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Toni Llinās
Christine Prosser Paula Garcia John Comer Shenaz Nunhuck Darren Edwards Toni Llinās


ADMET prediction: fiction or reality?

Toni Llinās, Unilever Centre for Molecular Informatics, Pfizer institute for Pharmaceutical Materials Sciences, University of Cambridge

Reviews of the performance of ADMET prediction methods and models often end with the statement that is "relatively simple to develop models that fit the entire data set, but that, typically, such models do not predict new data sets well", what is needed, all reviewers agree, is more and better data. It doesn't matter how good a new model is, because in the end a model is as good as the data it is based on.

A criteria-based evaluation of, aqueous solubility (Sw) and octanol-water partition coefficient (Kow) data sources, for example, shows that 95-100 percent of the database literature is of poor or unevaluable quality. The accuracy and reliability of the vast majority of the data are unknown due to inadequate documentation of the methods of determination used by the authors (for example, estimates of precision have been reported for only 20% of experimental Sw data).

We need a reliable and accurate determination of solubility values. The problem when measuring aqueous solubility, either kinetic or thermodynamic, is to define the conditions used. At present, when we read a solubility value from a paper, most of the times we do not know how this value has been obtained. To be able to compare, and therefore to build a reliable solubility data base, we should specify exactly which solubility we are talking about and how it was measured, and, ideally, scientists all around the world should use the same "standard" conditions and notations, i.e. we need to know if the compound was just thrown into water or if it was an aqueous buffered media, which buffer, what pH, constant ionic strength, temperature and if it really reached equilibrium or it was just supposed. We need to know what kind of filter was used (if any), and the temperature at which we perform this filtration is important. An analysis of the purity of the starting material is crucial; no solubility data should be given if the compound is not at least 99.5 % pure. A crystallographic study could be made on our initial compound before starting the measurements, and, if possible, after, to be sure that the reported solubility corresponds to the same crystal structure and not to a polymorph, and last, we need to assess the quality of the data repeating the experiment several times, giving statistical analysis together with the final values (estimates of precision, errors, deviations…)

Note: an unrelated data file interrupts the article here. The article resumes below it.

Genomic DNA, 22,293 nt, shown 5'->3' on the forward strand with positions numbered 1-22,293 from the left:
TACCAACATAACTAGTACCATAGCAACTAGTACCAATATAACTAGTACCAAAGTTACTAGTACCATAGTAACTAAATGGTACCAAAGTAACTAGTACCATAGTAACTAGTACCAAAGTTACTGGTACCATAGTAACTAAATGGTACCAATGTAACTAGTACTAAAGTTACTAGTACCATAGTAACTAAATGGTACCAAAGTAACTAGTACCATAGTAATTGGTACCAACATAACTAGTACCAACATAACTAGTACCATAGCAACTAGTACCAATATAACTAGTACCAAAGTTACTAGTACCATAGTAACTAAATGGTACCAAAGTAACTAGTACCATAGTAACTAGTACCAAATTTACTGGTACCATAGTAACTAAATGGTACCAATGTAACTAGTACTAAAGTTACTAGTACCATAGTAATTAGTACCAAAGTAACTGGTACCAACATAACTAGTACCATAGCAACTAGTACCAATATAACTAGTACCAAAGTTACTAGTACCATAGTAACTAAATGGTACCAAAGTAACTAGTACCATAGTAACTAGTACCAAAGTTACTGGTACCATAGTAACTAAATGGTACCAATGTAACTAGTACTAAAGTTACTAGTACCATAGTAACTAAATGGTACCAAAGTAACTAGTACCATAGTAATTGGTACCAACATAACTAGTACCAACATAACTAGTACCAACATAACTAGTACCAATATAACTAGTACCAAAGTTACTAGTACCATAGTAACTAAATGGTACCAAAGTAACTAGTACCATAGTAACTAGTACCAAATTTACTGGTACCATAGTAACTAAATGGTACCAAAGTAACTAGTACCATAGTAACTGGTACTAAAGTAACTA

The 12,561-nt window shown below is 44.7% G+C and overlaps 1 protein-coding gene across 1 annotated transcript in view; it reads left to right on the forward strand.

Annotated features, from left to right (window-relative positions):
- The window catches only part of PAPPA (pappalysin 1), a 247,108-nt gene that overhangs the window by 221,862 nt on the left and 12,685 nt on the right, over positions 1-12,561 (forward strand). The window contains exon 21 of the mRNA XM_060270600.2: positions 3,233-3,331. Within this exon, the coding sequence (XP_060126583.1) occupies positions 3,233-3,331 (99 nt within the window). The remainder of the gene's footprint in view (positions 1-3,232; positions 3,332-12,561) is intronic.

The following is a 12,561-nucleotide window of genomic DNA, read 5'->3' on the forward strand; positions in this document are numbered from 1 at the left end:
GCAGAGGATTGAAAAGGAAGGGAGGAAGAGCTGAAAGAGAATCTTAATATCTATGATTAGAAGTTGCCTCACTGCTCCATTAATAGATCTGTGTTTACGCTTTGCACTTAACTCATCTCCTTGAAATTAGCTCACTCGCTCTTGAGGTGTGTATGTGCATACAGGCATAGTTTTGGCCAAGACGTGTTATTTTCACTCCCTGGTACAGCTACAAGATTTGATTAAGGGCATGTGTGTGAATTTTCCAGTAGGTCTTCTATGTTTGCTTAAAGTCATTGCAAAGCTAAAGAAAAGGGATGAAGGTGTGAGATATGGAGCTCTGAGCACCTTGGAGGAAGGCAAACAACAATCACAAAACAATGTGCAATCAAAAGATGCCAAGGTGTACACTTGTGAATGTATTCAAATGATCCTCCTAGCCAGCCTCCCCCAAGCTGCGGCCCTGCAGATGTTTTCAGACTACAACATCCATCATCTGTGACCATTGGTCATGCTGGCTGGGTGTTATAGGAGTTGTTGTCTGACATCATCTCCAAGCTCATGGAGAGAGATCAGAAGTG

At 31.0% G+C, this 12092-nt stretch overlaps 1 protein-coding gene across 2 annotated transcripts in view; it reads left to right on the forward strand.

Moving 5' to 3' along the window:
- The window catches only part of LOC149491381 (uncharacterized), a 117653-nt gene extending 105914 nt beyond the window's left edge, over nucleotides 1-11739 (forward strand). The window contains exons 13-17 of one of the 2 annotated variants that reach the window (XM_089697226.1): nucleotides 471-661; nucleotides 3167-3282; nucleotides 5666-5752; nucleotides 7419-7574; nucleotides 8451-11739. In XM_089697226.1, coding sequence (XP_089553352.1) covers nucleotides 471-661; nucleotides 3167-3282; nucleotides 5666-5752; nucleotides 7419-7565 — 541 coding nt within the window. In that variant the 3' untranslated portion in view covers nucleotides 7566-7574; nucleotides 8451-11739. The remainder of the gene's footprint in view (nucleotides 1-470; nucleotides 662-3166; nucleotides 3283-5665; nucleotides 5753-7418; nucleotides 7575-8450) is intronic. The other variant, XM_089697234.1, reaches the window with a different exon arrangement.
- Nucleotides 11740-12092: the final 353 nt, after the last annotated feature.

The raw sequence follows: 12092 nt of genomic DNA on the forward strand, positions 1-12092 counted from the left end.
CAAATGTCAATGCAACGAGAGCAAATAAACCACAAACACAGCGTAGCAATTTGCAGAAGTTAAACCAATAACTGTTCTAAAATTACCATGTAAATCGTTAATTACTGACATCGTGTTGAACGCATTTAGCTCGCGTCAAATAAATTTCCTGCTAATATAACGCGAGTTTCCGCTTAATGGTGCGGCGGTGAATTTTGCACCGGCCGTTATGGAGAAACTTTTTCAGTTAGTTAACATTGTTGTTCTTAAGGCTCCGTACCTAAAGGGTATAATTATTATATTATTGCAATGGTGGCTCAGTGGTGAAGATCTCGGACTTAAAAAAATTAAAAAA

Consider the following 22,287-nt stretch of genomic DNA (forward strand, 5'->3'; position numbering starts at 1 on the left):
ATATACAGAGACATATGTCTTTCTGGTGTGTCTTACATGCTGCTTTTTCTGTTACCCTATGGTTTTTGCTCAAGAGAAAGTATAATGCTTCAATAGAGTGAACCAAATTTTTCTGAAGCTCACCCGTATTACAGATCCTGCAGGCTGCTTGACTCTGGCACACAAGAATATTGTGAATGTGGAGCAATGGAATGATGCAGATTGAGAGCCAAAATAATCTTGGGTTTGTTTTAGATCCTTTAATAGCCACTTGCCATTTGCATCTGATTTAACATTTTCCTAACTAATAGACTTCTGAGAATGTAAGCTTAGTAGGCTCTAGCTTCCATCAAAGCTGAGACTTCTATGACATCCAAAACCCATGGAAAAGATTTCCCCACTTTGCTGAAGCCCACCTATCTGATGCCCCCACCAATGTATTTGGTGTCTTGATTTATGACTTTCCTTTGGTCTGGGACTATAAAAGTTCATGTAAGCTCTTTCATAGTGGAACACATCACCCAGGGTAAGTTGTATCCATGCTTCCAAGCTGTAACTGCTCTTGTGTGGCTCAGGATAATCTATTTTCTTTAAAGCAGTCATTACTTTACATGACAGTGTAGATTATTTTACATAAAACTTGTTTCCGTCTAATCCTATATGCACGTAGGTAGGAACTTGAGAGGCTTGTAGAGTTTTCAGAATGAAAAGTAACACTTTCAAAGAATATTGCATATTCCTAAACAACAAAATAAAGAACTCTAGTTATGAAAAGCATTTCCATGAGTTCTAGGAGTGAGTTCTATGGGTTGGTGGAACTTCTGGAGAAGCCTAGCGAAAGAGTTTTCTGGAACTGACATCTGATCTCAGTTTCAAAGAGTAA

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Last modified: 28 April 2008